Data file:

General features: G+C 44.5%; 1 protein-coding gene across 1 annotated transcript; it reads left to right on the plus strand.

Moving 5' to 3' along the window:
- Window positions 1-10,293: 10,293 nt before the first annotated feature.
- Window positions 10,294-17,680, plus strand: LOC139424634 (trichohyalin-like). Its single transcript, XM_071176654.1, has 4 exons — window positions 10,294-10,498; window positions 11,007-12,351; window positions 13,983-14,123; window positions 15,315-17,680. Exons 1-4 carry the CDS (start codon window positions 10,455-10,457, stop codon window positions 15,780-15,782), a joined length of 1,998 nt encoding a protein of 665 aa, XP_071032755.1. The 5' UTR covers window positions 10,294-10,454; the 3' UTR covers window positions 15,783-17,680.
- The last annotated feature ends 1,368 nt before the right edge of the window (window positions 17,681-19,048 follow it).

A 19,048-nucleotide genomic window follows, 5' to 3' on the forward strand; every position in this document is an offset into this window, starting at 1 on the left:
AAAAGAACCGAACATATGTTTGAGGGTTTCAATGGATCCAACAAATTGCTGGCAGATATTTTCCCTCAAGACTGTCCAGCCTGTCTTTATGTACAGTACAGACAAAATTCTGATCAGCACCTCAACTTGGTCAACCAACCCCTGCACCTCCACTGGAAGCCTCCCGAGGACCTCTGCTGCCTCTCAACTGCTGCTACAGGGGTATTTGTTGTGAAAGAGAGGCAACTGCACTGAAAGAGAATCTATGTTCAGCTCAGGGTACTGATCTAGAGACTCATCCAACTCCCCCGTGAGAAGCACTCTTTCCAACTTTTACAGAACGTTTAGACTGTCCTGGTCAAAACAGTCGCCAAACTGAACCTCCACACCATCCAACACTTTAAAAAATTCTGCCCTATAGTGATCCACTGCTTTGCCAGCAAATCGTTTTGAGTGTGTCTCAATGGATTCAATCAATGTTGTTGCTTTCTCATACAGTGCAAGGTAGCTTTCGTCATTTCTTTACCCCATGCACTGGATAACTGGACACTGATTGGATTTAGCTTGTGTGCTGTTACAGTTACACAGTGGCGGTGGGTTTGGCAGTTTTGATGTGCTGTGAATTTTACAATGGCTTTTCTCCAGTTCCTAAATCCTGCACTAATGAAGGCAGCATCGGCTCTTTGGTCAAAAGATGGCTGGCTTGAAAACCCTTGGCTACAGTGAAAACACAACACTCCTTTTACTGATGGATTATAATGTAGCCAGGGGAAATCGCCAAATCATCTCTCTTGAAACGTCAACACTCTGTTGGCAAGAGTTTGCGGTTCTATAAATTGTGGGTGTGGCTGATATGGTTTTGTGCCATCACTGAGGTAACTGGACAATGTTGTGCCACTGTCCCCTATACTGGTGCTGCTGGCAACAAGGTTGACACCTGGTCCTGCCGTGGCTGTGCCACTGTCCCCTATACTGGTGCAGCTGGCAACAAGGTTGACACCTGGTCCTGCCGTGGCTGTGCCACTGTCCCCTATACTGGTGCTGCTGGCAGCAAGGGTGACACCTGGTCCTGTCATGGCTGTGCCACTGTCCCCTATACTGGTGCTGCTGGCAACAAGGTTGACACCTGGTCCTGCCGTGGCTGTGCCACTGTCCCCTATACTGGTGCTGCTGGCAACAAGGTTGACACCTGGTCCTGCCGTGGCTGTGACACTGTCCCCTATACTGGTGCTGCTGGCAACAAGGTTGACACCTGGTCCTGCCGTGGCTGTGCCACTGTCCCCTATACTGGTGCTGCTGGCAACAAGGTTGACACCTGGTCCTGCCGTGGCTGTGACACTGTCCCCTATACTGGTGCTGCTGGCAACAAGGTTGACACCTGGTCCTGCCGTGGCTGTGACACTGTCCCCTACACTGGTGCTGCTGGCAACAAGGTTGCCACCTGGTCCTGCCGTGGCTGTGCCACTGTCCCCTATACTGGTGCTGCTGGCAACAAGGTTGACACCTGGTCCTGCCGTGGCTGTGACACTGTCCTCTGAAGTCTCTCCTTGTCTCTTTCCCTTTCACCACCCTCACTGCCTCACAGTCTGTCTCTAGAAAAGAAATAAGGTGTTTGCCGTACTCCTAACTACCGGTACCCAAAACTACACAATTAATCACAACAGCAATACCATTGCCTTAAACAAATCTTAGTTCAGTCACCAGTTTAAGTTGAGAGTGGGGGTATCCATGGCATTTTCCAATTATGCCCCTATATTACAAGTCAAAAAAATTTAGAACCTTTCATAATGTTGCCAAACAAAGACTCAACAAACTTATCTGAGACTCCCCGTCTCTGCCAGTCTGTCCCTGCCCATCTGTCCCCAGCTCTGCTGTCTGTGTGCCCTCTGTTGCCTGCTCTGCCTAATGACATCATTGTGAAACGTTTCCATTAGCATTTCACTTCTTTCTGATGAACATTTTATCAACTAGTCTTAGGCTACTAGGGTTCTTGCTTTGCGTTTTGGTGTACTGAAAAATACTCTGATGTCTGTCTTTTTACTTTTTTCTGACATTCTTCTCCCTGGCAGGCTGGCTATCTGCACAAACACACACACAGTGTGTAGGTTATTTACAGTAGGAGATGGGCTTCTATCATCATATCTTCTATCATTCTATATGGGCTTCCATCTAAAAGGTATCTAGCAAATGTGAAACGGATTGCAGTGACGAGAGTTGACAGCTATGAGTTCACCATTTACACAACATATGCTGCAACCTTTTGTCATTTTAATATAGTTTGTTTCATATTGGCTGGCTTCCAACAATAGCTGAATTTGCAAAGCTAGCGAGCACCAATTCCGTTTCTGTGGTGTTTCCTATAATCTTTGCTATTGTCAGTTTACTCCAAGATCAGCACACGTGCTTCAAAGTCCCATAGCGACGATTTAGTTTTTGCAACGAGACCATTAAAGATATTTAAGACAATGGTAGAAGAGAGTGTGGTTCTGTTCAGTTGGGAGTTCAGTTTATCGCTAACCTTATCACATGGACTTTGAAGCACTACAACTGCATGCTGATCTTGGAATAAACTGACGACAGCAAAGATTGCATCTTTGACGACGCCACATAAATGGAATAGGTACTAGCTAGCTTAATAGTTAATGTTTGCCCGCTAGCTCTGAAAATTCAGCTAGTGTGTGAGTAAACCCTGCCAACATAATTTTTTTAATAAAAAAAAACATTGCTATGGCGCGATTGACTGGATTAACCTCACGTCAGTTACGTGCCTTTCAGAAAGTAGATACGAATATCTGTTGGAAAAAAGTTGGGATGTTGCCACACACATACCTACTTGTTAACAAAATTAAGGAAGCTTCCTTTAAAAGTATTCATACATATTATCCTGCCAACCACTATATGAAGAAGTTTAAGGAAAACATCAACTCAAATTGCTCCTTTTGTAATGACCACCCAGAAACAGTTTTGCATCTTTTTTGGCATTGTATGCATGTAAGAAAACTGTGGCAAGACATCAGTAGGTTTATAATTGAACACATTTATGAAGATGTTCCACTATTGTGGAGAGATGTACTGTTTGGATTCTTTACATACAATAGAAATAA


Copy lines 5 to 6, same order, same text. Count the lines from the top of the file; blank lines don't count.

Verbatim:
- The last annotated feature ends 1,368 nt before the right edge of the window (window positions 17,681-19,048 follow it).

A 19,048-nucleotide genomic window follows, 5' to 3' on the forward strand; every position in this document is an offset into this window, starting at 1 on the left: